The Road to Round Hill
from The Round Hill Reporter June 2001
Documents owned by, and lent to, the Society's history group give fascinating glimpses of the very earliest days of Round Hill as a built up area. Andrew Partington, the group's co-ordinator, reports.
Our story begins way back in August 1826 with a tantalising reference. In that month Thomas Read Kemp, the man who created Kemp Town and one of the joint Lords of the Manor of Brighton, made an agreement with three other men over land in what was to become Round Hill.
No details yet
We do not yet have the details of that agreement, but it must have covered most of our area, because we have found references to it in documents from both the Upper Lewes Road and the top of Ashdown Road.
Thomas Kemp drops back out of our records in December 1842, before any houses were built here. What was his involvement? Why was he making deals in Round Hill at the same time as he was launching his huge development at Kemp Town on the other side of the city?
Dog Kennel Road?
By 1867, building plans for Round Hill - then part of a larger area known as the Tenantry Down or Brighton Estate - were well underway. The land was parcelled up into lots and Round Hill Crescent, Richmond and Crescent Roads, Princes Crescent, Princes Road and Mayo Road are all listed. There is also mention of a Dog Kennel Road - does anyone know where that is or was?
The developers planned Round Hill to the smallest detail. Every building plot was measured and staked out. Anyone buying a plot had to put up a boundary fence, no higher than five feet at the front and six and a half feet at the back. No temporary buildings were allowed, except for sheds and workshops to store construction materials.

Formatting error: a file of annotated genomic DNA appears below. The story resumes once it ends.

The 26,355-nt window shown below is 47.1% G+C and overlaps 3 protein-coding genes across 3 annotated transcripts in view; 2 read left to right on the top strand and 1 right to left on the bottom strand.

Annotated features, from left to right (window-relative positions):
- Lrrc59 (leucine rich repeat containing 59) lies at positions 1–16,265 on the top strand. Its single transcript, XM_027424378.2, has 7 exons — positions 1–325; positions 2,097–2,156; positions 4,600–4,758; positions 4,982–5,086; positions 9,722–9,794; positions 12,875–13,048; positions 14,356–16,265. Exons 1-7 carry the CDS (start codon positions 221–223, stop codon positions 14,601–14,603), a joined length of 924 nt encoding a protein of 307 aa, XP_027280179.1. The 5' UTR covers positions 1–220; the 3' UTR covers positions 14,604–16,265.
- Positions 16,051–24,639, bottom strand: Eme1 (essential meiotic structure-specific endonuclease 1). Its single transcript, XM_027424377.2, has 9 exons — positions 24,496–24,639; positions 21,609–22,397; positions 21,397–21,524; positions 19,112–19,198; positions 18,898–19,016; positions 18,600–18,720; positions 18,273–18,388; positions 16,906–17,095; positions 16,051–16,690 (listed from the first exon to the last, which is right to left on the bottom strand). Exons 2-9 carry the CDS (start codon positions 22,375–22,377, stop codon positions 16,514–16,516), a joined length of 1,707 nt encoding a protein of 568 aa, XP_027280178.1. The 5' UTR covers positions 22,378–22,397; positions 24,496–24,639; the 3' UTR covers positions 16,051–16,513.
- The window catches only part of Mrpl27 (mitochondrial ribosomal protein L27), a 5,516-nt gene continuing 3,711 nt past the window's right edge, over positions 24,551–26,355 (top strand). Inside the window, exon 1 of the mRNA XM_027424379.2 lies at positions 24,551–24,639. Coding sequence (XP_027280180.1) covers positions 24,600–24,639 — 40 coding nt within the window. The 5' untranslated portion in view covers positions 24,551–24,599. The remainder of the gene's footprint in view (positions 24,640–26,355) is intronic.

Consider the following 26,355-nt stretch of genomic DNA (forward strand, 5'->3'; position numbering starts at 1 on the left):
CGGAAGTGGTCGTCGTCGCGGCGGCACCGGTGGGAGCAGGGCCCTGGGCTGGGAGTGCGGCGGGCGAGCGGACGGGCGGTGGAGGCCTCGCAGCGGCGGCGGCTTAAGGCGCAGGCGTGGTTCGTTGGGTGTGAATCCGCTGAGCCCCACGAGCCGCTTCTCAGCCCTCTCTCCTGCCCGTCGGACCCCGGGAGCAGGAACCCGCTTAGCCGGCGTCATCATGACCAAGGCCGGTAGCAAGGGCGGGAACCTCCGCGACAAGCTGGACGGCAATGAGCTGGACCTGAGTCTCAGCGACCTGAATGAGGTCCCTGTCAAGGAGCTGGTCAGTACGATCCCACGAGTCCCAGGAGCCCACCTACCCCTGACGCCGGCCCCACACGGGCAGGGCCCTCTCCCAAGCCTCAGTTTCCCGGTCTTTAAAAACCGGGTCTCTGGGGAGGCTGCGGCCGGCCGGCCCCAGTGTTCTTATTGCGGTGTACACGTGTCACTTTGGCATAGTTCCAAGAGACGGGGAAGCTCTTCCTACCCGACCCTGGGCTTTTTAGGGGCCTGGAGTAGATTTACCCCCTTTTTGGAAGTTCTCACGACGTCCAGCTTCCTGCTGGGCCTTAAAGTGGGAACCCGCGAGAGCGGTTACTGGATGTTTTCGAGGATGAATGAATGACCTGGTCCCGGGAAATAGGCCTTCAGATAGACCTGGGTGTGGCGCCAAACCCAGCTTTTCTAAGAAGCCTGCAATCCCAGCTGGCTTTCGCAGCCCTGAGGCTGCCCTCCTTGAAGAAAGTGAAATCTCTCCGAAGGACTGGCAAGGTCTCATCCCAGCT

Upmarket use only
The streets were for upmarket residential use only. Unless by special agreement, it was strictly one house per plot. Hotels, taverns and beer-houses were banned, nor could any house be used as one. Only on the Ditchling Road and Dog Kennel Road could shops be built. Anyone wanting to use the house as a workshop had to get permission from the developers first.
Houses from £150
Even the prices were set down in legal agreements. Excluding stables, the minimum costs per house were:- Round Hill Crescent £400; Ditchling and Dog Kennel Roads £150; Richmond and Crescent Roads and Princes Crescent, detached, £250 each, or semi-detached £450 per pair; Princes Road and Mayo Roads, detached, £150 each, or semi-detached £250 per pair.
But Round Hill was not built up overnight. In September 1890, local builder Thomas Miles bought up several plots in Richmond Road to put in a new road, Ashdown Road. This is the first appearance of Ashdown Road we have found so far - it was not on the original plan for the area (by this date called the Round Hill Park Estate).
Too steep for carriages
And one road that was on the first plans did not last long. This was Lennox Road, planned to run down the hill from Princes Crescent to Round Hill Crescent. The boundary walls were put in - and one still survives along the whole length of the road - but the street is no longer there. We think it is because the hillside is so steep just here that carts and carriages would have found it hard to get up and down safely. If you want proof, take a look at the Cat's Creep (the steps between Princes and Round Hill Crescents) for that is where the lost road used to go. For whatever reason, houses were built across the top and bottom of Lennox Road. Look at the buildings and it is possible to work out where the infills are, especially at the Round Hill Crescent end.
Upper Lewes Road
While all this was going on, the Upper Lewes Rd was also being built up as other parts of the Tenantry Down estate were sold for building land. In 1850, there was only one house recorded. This was Rose-hill Cottage, occupied by a Thomas Turpin. The information comes from Folthorps Brighton street directory of 1850, which calls the road Gypsey Lane. By the 1856 edition there are 3 new properties: Sylvan Lodge, Verbena Cottage and Round Hill Villa, while the road has become Upper Lewes Road.
A final question...
And one last question: why do our documents call the same road Upper Lewes Road formerly called the Old Shoreham Road'? Maybe that is something for further research.